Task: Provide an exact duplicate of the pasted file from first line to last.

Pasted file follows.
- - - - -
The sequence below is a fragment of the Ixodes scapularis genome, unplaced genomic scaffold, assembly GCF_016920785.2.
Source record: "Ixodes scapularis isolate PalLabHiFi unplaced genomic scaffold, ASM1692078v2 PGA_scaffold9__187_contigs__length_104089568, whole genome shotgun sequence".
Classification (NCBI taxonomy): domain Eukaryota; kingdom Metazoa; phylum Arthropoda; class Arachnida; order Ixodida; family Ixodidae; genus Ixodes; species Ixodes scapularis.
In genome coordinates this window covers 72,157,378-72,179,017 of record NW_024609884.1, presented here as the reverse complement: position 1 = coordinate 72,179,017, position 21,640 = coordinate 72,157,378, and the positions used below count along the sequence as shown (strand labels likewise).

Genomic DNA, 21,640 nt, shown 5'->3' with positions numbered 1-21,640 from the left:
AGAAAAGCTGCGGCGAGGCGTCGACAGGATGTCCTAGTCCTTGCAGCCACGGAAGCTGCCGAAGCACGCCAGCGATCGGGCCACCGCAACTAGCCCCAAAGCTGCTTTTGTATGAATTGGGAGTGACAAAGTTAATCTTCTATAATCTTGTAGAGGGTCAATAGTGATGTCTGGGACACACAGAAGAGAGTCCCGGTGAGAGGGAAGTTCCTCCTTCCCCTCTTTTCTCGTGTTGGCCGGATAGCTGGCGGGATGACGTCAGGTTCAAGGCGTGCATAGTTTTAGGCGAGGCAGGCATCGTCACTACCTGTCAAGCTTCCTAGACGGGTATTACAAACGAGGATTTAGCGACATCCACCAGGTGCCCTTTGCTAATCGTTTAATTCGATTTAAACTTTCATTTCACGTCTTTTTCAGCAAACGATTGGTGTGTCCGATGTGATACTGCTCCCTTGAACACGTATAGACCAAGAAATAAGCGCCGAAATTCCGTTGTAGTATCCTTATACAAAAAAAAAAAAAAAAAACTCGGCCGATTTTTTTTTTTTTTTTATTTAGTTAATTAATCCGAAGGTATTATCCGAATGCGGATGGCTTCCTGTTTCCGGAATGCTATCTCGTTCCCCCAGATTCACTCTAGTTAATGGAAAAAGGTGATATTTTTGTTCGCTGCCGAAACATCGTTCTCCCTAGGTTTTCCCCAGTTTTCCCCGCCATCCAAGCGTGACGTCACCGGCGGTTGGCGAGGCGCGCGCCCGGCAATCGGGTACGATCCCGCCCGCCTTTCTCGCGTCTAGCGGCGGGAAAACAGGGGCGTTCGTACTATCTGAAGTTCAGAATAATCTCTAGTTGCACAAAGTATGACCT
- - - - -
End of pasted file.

The sequence below is a fragment of the Ixodes scapularis genome, unplaced genomic scaffold, assembly GCF_016920785.2.
Source record: "Ixodes scapularis isolate PalLabHiFi unplaced genomic scaffold, ASM1692078v2 PGA_scaffold9__187_contigs__length_104089568, whole genome shotgun sequence".
Classification (NCBI taxonomy): domain Eukaryota; kingdom Metazoa; phylum Arthropoda; class Arachnida; order Ixodida; family Ixodidae; genus Ixodes; species Ixodes scapularis.
In genome coordinates this window covers 72,157,378-72,179,017 of record NW_024609884.1, presented here as the reverse complement: position 1 = coordinate 72,179,017, position 21,640 = coordinate 72,157,378, and the positions used below count along the sequence as shown (strand labels likewise).

Genomic DNA, 21,640 nt, shown 5'->3' with positions numbered 1-21,640 from the left:
AGAAAAGCTGCGGCGAGGCGTCGACAGGATGTCCTAGTCCTTGCAGCCACGGAAGCTGCCGAAGCACGCCAGCGATCGGGCCACCGCAACTAGCCCCAAAGCTGCTTTTGTATGAATTGGGAGTGACAAAGTTAATCTTCTATAATCTTGTAGAGGGTCAATAGTGATGTCTGGGACACACAGAAGAGAGTCCCGGTGAGAGGGAAGTTCCTCCTTCCCCTCTTTTCTCGTGTTGGCCGGATAGCTGGCGGGATGACGTCAGGTTCAAGGCGTGCATAGTTTTAGGCGAGGCAGGCATCGTCACTACCTGTCAAGCTTCCTAGACGGGTATTACAAACGAGGATTTAGCGACATCCACCAGGTGCCCTTTGCTAATCGTTTAATTCGATTTAAACTTTCATTTCACGTCTTTTTCAGCAAACGATTGGTGTGTCCGATGTGATACTGCTCCCTTGAACACGTATAGACCAAGAAATAAGCGCCGAAATTCCGTTGTAGTATCCTTATACAAAAAAAAAAAAAAAAAACTCGGCCGATTTTTTTTTTTTTTTTATTTAGTTAATTAATCCGAAGGTATTATCCGAATGCGGATGGCTTCCTGTTTCCGGAATGCTATCTCGTTCCCCCAGATTCACTCTAGTTAATGGAAAAAGGTGATATTTTTGTTCGCTGCCGAAACATCGTTCTCCCTAGGTTTTCCCCAGTTTTCCCCGCCATCCAAGCGTGACGTCACCGGCGGTTGGCGAGGCGCGCGCCCGGCAATCGGGTACGATCCCGCCCGCCTTTCTCGCGTCTAGCGGCGGGAAAACAGGGGCGTTCGTACTATCTGAAGTTCAGAATAATCTCTAGTTGCACAAAGTATGACCT